Developers Slow U.S. Hotel Construction After Years Of Robust Supply
New hotel construction is starting to slow after years of rapid building and robust supply. While consumer demand remains strong, construction spending has dropped, the Wall Street Journal reports.
Hotel construction spending has more than tripled since it plummeted in 2011, but a combination of oversupply in larger markets and stricter lending standards in the second quarter has caused the pace of development to slow.
Construction labor shortages have also contributed to problems in the hotel sector as skilled workers demand more money, putting more financial pressure on owners.
In the first seven months of the year, New York, Miami, Austin and Dallas all experienced declines in revenue per available room growth compared to the year prior. Meanwhile, hospitality giants Hilton and Marriott continue to lead the industry in both size and average daily room rates, CoStar reports.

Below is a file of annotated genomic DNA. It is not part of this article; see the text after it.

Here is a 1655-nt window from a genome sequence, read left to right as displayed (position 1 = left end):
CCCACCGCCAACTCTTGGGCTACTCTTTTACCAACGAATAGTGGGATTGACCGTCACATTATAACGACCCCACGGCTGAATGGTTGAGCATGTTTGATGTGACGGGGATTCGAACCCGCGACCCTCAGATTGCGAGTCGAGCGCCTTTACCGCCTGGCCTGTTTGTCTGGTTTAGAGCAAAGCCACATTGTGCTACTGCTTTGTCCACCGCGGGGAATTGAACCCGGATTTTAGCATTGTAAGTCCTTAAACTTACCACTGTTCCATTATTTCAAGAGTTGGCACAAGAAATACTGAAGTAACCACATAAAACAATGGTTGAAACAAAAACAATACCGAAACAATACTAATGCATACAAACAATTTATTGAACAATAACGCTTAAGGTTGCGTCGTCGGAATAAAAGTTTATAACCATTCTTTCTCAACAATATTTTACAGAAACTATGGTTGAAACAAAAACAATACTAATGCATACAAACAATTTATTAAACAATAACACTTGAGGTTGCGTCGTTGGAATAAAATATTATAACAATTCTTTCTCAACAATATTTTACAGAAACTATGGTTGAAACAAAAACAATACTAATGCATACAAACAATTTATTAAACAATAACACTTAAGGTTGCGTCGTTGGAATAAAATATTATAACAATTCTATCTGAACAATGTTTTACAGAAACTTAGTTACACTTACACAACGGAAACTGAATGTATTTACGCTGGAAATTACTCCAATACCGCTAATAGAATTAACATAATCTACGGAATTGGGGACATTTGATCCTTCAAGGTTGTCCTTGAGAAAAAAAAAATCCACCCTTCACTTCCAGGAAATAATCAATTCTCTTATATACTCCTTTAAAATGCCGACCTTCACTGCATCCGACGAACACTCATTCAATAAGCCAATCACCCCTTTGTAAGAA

Marriott posted 1.3% year-over-year growth in its Q2 North American ADRs in addition to adding another 16,000 rooms. Hilton reported an ADR increase of 1.1% and added another 13,400 rooms during the same period, CoStar reports.
The industry is also experiencing major consolidation activity through mergers and acquisitions.
To compete, smaller hotels are considering consolidation in order to offer a larger stock of rooms at competitive rates. According to CoStar, mergers could also aid lodging operators in offering better customer loyalty rewards programs and attracting property owners and franchisees.